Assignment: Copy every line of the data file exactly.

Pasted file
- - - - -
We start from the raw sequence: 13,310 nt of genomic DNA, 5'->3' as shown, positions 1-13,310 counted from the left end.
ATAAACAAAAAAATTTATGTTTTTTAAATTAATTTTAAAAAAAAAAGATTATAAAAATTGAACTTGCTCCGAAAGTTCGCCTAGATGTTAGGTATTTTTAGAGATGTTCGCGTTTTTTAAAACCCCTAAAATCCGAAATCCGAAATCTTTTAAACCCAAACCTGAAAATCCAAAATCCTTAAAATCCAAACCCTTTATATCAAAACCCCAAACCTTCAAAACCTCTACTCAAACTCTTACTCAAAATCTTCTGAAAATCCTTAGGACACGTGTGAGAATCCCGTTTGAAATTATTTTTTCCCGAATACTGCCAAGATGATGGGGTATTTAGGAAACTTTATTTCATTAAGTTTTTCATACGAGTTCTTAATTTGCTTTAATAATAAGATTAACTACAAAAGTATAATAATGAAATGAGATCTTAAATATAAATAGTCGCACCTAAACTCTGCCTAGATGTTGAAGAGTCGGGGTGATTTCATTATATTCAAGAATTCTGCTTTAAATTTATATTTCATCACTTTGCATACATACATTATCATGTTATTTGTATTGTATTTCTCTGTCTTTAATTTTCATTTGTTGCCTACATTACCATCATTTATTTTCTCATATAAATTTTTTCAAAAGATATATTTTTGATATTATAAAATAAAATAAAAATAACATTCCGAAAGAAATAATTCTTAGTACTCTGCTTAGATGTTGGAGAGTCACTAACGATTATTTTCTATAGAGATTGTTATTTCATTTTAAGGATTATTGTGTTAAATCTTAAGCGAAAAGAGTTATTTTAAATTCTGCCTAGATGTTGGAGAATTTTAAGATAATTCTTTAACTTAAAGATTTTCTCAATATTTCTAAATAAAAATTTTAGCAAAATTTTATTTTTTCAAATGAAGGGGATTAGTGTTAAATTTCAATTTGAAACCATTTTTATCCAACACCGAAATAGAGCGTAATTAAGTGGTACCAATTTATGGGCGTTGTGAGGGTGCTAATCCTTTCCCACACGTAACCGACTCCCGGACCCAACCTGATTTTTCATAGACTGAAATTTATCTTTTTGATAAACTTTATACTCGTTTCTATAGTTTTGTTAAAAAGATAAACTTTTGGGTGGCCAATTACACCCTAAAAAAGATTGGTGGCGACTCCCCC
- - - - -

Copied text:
We start from the raw sequence: 13,310 nt of genomic DNA, 5'->3' as shown, positions 1-13,310 counted from the left end.
ATAAACAAAAAAATTTATGTTTTTTAAATTAATTTTAAAAAAAAAAGATTATAAAAATTGAACTTGCTCCGAAAGTTCGCCTAGATGTTAGGTATTTTTAGAGATGTTCGCGTTTTTTAAAACCCCTAAAATCCGAAATCCGAAATCTTTTAAACCCAAACCTGAAAATCCAAAATCCTTAAAATCCAAACCCTTTATATCAAAACCCCAAACCTTCAAAACCTCTACTCAAACTCTTACTCAAAATCTTCTGAAAATCCTTAGGACACGTGTGAGAATCCCGTTTGAAATTATTTTTTCCCGAATACTGCCAAGATGATGGGGTATTTAGGAAACTTTATTTCATTAAGTTTTTCATACGAGTTCTTAATTTGCTTTAATAATAAGATTAACTACAAAAGTATAATAATGAAATGAGATCTTAAATATAAATAGTCGCACCTAAACTCTGCCTAGATGTTGAAGAGTCGGGGTGATTTCATTATATTCAAGAATTCTGCTTTAAATTTATATTTCATCACTTTGCATACATACATTATCATGTTATTTGTATTGTATTTCTCTGTCTTTAATTTTCATTTGTTGCCTACATTACCATCATTTATTTTCTCATATAAATTTTTTCAAAAGATATATTTTTGATATTATAAAATAAAATAAAAATAACATTCCGAAAGAAATAATTCTTAGTACTCTGCTTAGATGTTGGAGAGTCACTAACGATTATTTTCTATAGAGATTGTTATTTCATTTTAAGGATTATTGTGTTAAATCTTAAGCGAAAAGAGTTATTTTAAATTCTGCCTAGATGTTGGAGAATTTTAAGATAATTCTTTAACTTAAAGATTTTCTCAATATTTCTAAATAAAAATTTTAGCAAAATTTTATTTTTTCAAATGAAGGGGATTAGTGTTAAATTTCAATTTGAAACCATTTTTATCCAACACCGAAATAGAGCGTAATTAAGTGGTACCAATTTATGGGCGTTGTGAGGGTGCTAATCCTTTCCCACACGTAACCGACTCCCGGACCCAACCTGATTTTTCATAGACTGAAATTTATCTTTTTGATAAACTTTATACTCGTTTCTATAGTTTTGTTAAAAAGATAAACTTTTGGGTGGCCAATTACACCCTAAAAAAGATTGGTGGCGACTCCCCC